Introduction: PlotClock, WeMos and Blynk Playing Vintage AMI Jukebox

Four technical innovations made this project possible: The 1977 Rowe AMI Jukebox, PlotClock robot arm kit, WeMos/ESP 8266 microcontroller and Blynk App/Cloud service.

NOTE: If you don’t have the Jukebox at hand – don’t stop reading! This project can easily be adopted to control various things controlled by human fingers. One example could be a robot finger playing traditional Xylophone – maybe that instructable comes from you!

My 40 years old Rowe AMI R-81 Jukebox is still working fine playing vintage vinyl singles from 60’s, 70’ and 80’s. Weighting over 160 kg (360 lbs) this player is not quite as portable as modern mp-players, but living at internet era, it is now possible to carry the jukebox and 200 vinyl records in your pocket – virtually of course! And you can even use your own playlists stored in the microcontroller!

Amazing PlotClock robot is originally designed to show current time by drawing time digits on the erasable board. My adaptation for PlotClock is to use it as a robot finger for pressing Jukebox song selection buttons.

The Plotclock ”finger” is driven by 3 servos controlled by WeMos microcontroller. This piece of wonder is (almost) Arduino Uno compatible and has WiFi capabilities, so it is possible to control the jukebox wirelessly from anywhere in the world.

The cream on the cake comes from the incredible easy to use Blynk App and their Blynk Cloud Server giving a nice mobile phone/tablet user interface with full mobility.

Step 1: Hardware

Jukebox

Project jukebox is 1977 Rowe AMI R-81. Any old jukebox with selection buttons will do – noting few limitations by PlotClock: PlotClock’s original arms design can cover an area about 5 x 12 cm so the jukebox button layout (area including all selection buttons) must be about that size. The buttons of older jukeboxes may need more pushing power than PlotClock servos can provide.

AMI R-81 has a memory where it can store all 200 selections. Selections are played based on the order they are stored in the record magazine (carousel type), not on the order they are selected. Multiple selections for one record are played only once.

PlotClock

Plotclock is commercially available DIY kit including mechanical parts, 3 servos, Arduino Uno R3, Arduino Extension board and USB cable. For around 30 USD this is a good buy (eg. Banggood.com). Arduino, extension board and USB cable are not used for this project.

There are several good internet/YouTube tutorials for composing the Plotclock – eg. this: PlotClock instructions

https://static1.squarespace.com/static/52cb189ee4b012ff9269fa8e/t/5526946be4b0ed8e0b3cd296/1428591723698/plotclock_final_instructions.pdf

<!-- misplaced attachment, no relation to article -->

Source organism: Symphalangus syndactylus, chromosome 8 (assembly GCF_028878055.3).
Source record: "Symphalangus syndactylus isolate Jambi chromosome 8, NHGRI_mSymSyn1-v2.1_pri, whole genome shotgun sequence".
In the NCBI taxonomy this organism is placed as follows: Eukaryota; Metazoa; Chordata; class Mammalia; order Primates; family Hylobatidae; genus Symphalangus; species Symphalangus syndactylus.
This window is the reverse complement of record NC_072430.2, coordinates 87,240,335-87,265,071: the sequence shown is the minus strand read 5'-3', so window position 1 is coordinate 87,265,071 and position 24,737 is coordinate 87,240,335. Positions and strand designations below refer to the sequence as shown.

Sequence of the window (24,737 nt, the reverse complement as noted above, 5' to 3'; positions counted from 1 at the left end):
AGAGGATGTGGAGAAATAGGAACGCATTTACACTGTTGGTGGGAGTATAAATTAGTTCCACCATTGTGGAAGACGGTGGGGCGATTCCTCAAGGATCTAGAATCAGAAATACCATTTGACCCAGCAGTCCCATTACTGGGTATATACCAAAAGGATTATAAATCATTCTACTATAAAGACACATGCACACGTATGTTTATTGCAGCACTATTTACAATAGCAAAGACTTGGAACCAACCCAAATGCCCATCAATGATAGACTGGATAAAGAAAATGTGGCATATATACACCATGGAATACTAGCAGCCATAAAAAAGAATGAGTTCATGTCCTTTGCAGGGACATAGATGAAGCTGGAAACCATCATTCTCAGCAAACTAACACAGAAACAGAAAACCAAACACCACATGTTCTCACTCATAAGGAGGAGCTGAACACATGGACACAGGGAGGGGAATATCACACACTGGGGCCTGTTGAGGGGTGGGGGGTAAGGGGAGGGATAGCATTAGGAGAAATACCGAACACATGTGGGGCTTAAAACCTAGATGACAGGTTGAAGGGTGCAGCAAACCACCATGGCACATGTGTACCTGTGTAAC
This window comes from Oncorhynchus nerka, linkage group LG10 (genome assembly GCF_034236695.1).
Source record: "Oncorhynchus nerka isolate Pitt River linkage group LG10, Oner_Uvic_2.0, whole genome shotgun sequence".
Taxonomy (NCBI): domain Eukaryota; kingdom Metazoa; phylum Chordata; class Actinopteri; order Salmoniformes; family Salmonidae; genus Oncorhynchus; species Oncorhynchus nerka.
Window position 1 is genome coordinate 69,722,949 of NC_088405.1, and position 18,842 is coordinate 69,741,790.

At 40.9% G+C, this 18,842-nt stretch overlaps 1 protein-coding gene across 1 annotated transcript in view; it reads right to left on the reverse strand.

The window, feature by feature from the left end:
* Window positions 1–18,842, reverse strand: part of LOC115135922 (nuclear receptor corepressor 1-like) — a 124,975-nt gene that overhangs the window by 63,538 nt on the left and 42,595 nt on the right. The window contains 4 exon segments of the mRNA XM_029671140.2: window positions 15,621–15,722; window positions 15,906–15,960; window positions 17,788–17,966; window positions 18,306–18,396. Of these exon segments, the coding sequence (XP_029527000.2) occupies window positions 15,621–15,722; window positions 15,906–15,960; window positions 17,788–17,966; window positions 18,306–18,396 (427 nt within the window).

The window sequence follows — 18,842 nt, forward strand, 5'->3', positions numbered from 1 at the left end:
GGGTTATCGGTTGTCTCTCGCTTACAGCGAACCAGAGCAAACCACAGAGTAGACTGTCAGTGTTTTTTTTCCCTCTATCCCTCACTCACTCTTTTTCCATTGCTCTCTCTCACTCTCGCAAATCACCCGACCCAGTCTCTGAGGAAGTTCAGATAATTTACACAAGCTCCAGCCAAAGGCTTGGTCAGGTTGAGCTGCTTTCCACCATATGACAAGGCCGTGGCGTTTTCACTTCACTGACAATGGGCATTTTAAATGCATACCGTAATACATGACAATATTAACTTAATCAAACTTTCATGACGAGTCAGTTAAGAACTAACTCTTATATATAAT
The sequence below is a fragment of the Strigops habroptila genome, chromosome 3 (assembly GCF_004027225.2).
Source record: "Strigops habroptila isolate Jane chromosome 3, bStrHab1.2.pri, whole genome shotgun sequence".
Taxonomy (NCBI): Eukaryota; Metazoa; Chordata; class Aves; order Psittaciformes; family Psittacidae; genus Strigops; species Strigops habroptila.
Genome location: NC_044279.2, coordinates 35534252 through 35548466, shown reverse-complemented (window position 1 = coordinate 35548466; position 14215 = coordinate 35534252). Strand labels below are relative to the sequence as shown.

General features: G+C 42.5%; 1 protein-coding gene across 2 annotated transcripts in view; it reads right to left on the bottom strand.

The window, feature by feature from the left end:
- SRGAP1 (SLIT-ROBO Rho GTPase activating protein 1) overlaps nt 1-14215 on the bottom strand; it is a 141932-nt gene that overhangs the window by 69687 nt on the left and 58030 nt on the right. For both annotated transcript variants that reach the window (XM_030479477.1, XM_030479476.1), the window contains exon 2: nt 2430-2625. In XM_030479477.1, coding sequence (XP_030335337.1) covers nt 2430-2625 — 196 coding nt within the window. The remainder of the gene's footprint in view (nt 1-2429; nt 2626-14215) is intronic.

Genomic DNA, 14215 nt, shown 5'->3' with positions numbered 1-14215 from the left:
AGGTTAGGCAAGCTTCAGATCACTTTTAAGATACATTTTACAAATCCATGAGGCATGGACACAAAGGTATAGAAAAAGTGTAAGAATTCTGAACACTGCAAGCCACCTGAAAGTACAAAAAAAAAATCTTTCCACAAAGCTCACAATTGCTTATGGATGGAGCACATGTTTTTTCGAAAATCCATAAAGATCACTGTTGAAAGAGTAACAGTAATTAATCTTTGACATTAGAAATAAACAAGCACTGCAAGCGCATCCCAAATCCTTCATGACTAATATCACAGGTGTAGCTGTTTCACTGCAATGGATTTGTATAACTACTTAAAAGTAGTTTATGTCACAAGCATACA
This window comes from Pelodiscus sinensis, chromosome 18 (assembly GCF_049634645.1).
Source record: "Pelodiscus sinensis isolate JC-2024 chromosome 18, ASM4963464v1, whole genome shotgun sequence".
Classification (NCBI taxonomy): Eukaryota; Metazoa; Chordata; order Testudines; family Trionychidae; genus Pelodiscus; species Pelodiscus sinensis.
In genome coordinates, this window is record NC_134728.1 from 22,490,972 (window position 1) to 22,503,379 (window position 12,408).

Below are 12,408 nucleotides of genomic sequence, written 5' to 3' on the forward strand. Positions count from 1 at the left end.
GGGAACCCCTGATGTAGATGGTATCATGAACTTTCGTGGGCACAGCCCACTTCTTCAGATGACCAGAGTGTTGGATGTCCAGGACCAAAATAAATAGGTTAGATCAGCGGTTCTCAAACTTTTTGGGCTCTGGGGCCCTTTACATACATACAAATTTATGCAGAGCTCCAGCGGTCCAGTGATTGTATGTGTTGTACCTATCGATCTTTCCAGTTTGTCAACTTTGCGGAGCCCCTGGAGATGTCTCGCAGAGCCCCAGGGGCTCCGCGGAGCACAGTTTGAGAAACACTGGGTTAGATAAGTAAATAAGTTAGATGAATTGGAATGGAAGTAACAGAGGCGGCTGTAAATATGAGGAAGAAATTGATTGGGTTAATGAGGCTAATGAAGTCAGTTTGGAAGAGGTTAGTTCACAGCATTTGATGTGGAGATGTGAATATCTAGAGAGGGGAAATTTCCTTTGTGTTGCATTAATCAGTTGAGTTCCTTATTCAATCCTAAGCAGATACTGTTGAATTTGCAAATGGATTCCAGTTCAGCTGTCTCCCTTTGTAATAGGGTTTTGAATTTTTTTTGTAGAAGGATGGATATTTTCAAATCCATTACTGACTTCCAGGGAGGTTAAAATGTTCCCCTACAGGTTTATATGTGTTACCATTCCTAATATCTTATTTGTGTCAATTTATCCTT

WeMos

WeMos D1 R2 is ESP8266 based microcontroller. It can be programmed using Arduino IDE and has WiFi capabilities so it is a perfect piece of hardware for this project.

Step 2: Calibration

Calibration is the task for finding accurate angle values for servo angles (between 0 to 180 degrees) to correspond physical positions for selection buttons. Angle values can be found by trigonometry arithemitics or using a CAD software. I got approximate values from my friend who knew how to use of AutoCad.

However, the final calibration had to be made by trial and error. Using the button layout drawn on the piece of paper It is possible to do the ”desktop testing” to find the correct angle values.

Step 3: Assembly

Wiring

Connection from Plotclock servos to Wemos is done with 5 wires: +5, GND, D4, D5 and D6. See details in pictures and code.

Installing on the Jukebox

I didn't want to make any screw holes to the 40 years old jukebox that had so long survived without major damages. Using soft rubber sealant I fixed a piece of aluminium angle list under the jukebox console. Rubber sealant makes tight holding and can be removed without leaving any marks. PlotClock body needed two small aluminium angles to help fitting it on the acrylic plate. The acrylic plate is then fitted to the angle list with two spring loaded clips leaving possibility to make final adjustments vertically and horizontally.

Step 4: Blynk

Blynk is a free app for controlling several types of microcontrollers remotely. With Blynk you can easily build a nice user interface using several types of widgets. There is only one widget needed for this project: the Table widget.

Step 5: Software

Blynk App

There is no coding at the app side. The ”conversation” between the app (Blynk) and the microcontroller (WeMos) is handled by ”Virtual pins” which essentially are channels for sending and receiving information between those two. Virtual pin is for example used to send the row number of selected song from the Blynk app to WeMos, and Wemos handles the rest, ie. sending commands to the Plotclock servos.

WeMos code

/**************************************************************
Table widget at V2
**************************************************************/

#define BLYNK_PRINT Serial
#include <ESP8266WiFi.h>
#include <BlynkSimpleEsp8266.h>
#include <Servo.h>

char auth[] = "--YOUR AUTH CODE--";  //Jukebox project
char ssid[] = "--YOUR SSID--";
char pass[] = "--YOUR WIFI PASSWORD--";

int c[50];          //Array for Jukebox record positions (100-299)

Servo myservo1;     //lifting